Mercedes F1: How HPE supercomputing is helping push us to success

(Image credit: Mike Moore)

Weeks after Lewis Hamilton wrapped up this year’s Formula 1 World Championship, his Mercedes F1 team is already hard at work on developing what it hopes will be another world-beater next year, and is calling on some high-powered technology to help with this.

Earlier this year, Mercedes F1 announced a multi-year technological partnership with HPE aimed at harnessing the latter’s expertise as an official team partner across a number of areas to keep pushing for victory.

At the latter’s HPE Discover event in Madrid last week, Mercedes F1 head of IT Matt Harris and CEO Toto Wolff went into more detail about the partnership, with the world champion himself also giving his opinion on how technology is affecting his work.

(Image credit: Mercedes F1)

Formula 1 is a sport that advances and evolves rapidly across the course of a season, with Hamilton noting that the car which ends the season will on average be two seconds a lap faster than the one that started the year, thanks to the incredible cycle of development and upgrades from the team.

And with track testing time heavily restricted by the sport’s governing body, the importance of detailed simulations, as well as maximising the amount of data gathered from any testing, is greater than ever.

“Formula 1 is about the intersection between human performance and science,” Wolff noted, “(and) merging the two is not trivial.”

“Formula 1 has always been very much data-driven, there's no such thing as an instinctive decision,” he added, the analysis of data has crept into every single area.”

(Image credit: Mike Moore)

So how is HPE helping support Mercedes in its development? Harris described the two companies had in fact been working together for 18 months before making the partnership official this season at both the team’s factory in Brackley as well as trackside.

He noted how the team is using HPE’s Apollo 6500 high-performance computing system within the on-site data centre at Brackley to run a huge number of complex race simulations. 

This takes the amount of time needed for such calculations from three days down to just one, with Harris mentioning other workloads that have been cut from four weeks to a single day.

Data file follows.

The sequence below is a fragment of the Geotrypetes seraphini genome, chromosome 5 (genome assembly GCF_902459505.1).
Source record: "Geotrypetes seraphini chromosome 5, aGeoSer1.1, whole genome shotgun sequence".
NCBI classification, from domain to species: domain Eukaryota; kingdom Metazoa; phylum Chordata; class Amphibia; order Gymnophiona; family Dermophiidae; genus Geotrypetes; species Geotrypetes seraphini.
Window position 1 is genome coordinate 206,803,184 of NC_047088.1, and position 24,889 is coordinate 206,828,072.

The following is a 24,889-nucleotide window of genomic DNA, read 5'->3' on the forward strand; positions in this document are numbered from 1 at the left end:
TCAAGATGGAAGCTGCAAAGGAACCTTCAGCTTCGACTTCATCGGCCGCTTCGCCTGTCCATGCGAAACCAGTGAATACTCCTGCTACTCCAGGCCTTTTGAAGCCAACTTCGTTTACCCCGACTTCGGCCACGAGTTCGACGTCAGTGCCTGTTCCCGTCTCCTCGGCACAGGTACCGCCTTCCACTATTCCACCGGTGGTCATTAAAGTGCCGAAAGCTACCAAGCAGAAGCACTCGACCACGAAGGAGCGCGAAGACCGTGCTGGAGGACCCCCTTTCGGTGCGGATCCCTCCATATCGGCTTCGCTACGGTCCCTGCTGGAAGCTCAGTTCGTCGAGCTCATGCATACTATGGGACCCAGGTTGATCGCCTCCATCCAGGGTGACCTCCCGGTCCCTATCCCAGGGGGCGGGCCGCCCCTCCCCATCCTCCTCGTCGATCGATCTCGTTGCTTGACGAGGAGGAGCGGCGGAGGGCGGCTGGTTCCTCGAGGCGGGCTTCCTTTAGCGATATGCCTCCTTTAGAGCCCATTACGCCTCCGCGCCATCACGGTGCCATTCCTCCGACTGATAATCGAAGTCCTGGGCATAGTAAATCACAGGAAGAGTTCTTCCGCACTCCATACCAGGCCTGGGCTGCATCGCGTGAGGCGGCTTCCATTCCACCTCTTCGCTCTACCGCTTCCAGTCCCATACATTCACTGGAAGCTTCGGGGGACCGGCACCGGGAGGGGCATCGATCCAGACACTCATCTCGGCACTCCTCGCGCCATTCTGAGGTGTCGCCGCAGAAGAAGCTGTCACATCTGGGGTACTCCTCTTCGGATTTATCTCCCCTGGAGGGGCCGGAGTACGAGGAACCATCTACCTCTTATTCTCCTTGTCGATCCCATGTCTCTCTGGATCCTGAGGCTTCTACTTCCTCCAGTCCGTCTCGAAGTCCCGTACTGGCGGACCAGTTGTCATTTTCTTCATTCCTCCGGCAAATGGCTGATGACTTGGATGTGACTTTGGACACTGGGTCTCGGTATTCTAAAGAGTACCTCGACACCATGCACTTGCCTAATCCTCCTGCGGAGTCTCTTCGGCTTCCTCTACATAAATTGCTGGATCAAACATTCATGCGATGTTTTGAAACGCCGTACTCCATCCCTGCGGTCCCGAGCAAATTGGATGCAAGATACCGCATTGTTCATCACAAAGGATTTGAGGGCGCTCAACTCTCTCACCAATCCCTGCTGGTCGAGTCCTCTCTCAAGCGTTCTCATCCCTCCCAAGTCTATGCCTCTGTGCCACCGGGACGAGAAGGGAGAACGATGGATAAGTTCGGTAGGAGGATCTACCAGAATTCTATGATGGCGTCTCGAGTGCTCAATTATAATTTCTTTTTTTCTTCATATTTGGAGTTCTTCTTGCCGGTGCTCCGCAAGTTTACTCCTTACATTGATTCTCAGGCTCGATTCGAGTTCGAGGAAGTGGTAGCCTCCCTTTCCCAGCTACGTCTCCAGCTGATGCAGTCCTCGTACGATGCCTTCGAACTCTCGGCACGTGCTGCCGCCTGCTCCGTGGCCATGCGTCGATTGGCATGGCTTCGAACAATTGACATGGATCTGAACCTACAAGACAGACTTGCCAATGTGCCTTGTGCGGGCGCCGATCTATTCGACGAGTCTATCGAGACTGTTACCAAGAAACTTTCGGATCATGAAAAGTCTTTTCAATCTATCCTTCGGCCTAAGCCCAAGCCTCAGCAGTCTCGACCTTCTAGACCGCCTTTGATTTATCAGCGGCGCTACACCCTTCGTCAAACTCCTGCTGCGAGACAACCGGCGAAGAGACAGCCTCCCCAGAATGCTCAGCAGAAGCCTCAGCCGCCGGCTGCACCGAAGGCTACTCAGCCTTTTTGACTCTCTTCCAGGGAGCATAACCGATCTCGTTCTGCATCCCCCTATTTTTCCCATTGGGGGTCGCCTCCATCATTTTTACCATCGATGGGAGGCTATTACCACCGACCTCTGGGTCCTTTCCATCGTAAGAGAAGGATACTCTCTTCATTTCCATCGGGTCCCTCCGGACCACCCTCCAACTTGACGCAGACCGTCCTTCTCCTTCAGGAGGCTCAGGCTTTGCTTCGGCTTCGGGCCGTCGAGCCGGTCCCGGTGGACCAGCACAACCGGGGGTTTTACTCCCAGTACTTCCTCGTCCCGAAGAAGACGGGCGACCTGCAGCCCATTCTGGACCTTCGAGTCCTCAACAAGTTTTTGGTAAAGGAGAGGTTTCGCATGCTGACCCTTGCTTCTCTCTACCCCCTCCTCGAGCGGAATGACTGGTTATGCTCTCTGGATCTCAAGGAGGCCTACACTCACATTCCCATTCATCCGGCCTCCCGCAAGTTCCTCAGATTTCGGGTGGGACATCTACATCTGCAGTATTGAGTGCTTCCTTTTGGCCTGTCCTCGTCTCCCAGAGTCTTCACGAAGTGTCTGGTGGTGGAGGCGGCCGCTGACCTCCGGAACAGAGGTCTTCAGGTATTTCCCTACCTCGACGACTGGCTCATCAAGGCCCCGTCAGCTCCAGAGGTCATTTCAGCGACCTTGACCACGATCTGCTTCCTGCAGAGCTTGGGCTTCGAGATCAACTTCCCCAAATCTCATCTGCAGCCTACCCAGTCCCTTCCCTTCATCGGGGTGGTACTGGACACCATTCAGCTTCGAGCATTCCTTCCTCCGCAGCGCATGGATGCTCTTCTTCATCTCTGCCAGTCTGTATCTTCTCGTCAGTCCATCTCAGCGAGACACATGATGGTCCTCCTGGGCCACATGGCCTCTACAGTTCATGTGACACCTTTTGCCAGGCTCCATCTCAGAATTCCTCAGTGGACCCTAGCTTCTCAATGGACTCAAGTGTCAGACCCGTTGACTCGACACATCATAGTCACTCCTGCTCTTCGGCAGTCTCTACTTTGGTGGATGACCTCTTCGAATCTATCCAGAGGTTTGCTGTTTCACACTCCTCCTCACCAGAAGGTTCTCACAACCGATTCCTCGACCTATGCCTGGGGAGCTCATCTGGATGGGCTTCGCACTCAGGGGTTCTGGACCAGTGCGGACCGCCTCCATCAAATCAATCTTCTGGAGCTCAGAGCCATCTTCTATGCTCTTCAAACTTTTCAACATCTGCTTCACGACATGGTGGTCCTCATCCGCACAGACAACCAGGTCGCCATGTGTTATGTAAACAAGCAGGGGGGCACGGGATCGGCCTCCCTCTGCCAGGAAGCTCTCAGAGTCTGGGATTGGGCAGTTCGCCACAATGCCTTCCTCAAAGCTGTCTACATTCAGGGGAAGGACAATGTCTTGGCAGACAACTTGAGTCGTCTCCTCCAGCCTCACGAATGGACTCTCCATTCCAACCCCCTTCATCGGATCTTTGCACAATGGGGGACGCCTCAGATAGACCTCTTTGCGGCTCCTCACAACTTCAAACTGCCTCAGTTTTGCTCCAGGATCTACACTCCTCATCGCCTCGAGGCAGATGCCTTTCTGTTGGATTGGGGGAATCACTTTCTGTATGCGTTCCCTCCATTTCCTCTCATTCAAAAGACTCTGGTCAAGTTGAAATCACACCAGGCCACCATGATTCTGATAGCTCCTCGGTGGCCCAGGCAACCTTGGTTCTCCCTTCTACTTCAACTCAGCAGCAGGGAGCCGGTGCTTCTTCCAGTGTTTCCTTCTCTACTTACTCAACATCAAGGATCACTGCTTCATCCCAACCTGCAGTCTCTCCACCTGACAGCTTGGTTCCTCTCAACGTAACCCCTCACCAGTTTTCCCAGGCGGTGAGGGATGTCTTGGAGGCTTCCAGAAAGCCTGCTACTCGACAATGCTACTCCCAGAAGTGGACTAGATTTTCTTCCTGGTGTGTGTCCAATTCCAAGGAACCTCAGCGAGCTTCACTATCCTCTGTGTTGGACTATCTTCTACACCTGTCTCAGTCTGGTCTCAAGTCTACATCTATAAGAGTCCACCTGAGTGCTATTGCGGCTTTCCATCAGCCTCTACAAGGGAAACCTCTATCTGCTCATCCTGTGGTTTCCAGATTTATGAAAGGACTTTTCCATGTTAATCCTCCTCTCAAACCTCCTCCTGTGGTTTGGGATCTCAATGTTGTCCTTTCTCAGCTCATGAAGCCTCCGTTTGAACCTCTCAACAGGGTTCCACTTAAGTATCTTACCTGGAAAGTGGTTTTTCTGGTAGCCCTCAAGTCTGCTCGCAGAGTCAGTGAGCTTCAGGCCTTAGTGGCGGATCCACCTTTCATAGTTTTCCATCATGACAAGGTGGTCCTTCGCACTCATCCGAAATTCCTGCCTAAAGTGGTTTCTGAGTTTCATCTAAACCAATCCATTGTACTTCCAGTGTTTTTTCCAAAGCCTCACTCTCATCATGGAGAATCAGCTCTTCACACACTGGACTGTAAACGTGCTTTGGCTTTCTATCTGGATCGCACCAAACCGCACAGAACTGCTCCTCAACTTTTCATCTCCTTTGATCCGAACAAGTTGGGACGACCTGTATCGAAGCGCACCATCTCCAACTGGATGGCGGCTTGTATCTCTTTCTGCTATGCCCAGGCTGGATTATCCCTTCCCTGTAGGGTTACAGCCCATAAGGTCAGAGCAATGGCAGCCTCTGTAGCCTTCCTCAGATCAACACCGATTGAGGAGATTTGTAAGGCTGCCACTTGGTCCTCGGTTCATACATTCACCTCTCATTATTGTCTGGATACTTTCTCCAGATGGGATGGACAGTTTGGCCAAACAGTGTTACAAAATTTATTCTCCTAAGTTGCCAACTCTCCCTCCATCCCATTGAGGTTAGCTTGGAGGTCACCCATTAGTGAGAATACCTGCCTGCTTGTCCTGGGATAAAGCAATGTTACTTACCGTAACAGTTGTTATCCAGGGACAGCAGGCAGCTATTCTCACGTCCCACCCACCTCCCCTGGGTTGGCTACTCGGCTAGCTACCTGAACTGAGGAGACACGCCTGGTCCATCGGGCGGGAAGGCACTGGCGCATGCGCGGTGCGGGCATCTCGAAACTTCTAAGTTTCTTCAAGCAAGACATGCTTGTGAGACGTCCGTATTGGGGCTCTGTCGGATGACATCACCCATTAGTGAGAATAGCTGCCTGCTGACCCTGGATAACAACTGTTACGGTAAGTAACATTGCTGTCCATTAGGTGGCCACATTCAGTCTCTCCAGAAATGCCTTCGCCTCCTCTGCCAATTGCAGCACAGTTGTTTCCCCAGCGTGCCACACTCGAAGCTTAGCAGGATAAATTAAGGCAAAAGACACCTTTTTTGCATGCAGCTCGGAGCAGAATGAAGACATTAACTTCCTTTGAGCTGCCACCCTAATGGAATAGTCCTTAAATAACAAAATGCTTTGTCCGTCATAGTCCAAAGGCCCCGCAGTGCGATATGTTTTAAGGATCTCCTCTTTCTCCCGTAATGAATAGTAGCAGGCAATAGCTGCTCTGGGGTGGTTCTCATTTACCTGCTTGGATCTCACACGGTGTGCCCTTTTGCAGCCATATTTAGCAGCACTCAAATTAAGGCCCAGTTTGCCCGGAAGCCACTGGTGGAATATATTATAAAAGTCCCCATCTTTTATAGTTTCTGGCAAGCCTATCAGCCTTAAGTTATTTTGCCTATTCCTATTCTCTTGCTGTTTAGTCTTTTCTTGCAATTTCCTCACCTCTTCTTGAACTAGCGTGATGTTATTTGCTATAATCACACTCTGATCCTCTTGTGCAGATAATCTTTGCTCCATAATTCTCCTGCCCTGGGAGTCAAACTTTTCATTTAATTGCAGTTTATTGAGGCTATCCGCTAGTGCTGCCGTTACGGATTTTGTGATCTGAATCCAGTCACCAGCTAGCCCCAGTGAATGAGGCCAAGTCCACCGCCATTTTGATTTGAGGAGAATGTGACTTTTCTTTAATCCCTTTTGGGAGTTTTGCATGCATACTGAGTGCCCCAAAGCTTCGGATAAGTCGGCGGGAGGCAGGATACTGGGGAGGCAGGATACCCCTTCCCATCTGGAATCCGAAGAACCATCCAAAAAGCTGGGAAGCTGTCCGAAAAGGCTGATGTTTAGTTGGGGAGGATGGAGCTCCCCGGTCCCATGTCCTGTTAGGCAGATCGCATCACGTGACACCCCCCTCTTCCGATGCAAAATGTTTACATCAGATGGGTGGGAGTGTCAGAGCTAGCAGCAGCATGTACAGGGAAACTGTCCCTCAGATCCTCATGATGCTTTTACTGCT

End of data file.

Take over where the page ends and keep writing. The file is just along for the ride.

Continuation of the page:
“That’s a massive difference,” he noted.

HPE also has two full-time employees, a data scientist and technical advisor embedded within Mercedes F1 headquarters, making sure the team get the most out its tech.

The team are also harnessing HPE’s expertise in the growing field of edge computing by utilising its Edgeline systems, allowing capturing of data from the track or at the factory that can quickly be sent for analysis.

It is also examining how compute power can be used to support its work in machine learning. Harris admitted that both he and senior members of the team had been sceptical about how much they could do with machine learning, but the effect it has had on assisting with analytics is making a huge difference, 

“This is a first for us,” he noted, “the computers is now finding things that a human cannot.”

(Image credit: Mercedes)

HPE has also provided the team with a number of ruggedised devices that can be at home in the pit garage wherever they are in the world, from the heat of Abu Dhabi to the humidity of Singapore or closer to home at (the inevitably rainy and windy) Silverstone.

Mercedes F1 are also utilising advisory services from HPE Pointnext, as well as a number of software solutions all aimed at improving efficiency and cutting off the extra hundredth of a second that could be the difference between victory and second place.

“This makes sure IT is out of the way, so Lewis doesn’t have to worry about it”, Harris laughed.

With the start of the 2019 season only three months away, Mercedes F1 is keen to continue its dominance of the sport, and HPE technology could be key to ensuring this. 

"We're not very different any other company,” Harris noted, “the work we’re doing is similar to many other industries...we’re just working at a much faster cadence!”

Mike Moore
Deputy Editor, TechRadar Pro

Mike Moore is Deputy Editor at TechRadar Pro. He has worked as a B2B and B2C tech journalist for nearly a decade, including at one of the UK's leading national newspapers and fellow Future title ITProPortal, and when he's not keeping track of all the latest enterprise and workplace trends, can most likely be found watching, following or taking part in some kind of sport.